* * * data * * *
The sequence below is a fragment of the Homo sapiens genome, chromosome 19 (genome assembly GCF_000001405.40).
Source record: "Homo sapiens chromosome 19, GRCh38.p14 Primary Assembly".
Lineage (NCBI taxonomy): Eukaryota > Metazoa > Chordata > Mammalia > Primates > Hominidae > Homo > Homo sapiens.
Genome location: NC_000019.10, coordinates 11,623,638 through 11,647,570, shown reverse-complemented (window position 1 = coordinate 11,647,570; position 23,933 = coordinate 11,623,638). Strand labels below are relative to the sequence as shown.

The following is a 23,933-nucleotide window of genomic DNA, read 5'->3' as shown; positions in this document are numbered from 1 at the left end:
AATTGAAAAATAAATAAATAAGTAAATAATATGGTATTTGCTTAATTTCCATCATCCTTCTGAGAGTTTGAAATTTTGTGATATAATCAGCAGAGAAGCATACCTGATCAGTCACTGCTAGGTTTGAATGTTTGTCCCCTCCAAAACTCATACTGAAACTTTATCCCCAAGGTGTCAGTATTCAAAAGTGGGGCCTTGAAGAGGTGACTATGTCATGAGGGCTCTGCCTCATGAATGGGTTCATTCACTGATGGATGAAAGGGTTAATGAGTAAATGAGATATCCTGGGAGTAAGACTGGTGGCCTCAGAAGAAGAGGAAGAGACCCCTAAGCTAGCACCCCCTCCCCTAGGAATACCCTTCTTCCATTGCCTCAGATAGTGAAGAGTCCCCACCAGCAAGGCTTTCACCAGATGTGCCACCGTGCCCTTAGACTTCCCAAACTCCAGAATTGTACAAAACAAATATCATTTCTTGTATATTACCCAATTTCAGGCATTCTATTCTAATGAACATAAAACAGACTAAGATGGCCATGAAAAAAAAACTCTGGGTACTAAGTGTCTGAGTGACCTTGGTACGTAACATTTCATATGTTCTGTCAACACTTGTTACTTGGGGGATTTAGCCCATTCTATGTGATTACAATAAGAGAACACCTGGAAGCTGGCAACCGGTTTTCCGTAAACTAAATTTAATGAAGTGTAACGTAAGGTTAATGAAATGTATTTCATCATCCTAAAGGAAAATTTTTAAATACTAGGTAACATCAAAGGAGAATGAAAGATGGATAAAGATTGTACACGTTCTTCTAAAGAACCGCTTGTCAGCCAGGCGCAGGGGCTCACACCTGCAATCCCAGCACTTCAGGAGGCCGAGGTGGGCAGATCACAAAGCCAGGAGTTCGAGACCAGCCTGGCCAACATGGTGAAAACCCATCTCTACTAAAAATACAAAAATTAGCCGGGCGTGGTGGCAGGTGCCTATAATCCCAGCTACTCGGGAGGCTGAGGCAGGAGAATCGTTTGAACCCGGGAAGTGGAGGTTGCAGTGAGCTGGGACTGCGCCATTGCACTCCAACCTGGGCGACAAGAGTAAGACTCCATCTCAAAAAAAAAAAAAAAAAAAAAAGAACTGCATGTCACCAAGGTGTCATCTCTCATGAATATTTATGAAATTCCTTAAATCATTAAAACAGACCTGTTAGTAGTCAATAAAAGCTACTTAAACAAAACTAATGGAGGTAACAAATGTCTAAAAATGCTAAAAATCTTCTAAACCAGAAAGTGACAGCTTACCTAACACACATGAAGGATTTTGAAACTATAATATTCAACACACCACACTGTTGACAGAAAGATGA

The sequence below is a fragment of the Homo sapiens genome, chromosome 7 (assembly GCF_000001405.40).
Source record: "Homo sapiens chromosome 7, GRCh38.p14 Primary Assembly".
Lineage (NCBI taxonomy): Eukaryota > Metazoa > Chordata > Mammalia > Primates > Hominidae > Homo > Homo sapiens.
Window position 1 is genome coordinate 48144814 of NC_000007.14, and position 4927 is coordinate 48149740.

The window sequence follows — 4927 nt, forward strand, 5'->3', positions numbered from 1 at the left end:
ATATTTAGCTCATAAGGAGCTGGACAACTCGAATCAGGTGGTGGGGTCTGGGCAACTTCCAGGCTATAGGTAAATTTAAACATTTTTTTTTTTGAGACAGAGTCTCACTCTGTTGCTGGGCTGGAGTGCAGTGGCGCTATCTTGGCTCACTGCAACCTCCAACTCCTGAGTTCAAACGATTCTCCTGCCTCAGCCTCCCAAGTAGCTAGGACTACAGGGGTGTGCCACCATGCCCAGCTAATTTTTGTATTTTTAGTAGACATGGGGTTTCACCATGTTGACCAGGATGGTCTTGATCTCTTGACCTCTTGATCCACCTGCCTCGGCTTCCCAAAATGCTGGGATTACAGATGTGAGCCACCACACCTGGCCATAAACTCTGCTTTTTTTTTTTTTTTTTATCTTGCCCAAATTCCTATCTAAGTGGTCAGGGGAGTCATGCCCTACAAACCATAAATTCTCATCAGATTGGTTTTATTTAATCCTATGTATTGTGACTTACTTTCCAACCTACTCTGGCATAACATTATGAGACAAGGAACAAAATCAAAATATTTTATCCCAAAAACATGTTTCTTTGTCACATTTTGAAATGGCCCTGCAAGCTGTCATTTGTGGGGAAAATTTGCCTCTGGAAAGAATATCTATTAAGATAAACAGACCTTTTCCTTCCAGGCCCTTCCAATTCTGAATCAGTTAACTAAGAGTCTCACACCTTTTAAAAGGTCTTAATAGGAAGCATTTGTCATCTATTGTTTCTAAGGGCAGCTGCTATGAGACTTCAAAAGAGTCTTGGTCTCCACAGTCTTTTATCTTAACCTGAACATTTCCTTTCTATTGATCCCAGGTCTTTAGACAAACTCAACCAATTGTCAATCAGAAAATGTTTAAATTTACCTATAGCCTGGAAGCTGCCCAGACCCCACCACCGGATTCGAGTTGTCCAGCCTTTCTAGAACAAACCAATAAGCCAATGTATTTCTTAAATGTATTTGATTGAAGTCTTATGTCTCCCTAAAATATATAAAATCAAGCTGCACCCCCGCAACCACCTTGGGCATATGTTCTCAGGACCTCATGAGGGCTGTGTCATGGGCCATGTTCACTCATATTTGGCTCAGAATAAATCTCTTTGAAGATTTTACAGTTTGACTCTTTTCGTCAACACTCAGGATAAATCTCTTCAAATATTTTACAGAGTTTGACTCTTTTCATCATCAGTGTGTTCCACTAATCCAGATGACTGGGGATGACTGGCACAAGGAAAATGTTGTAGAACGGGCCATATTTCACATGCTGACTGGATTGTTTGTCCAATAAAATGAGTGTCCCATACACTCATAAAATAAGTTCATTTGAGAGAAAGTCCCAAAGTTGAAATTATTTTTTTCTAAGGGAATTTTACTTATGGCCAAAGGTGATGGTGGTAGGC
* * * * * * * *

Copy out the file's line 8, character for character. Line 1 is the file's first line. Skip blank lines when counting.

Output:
Source record: "Homo sapiens chromosome 7, GRCh38.p14 Primary Assembly".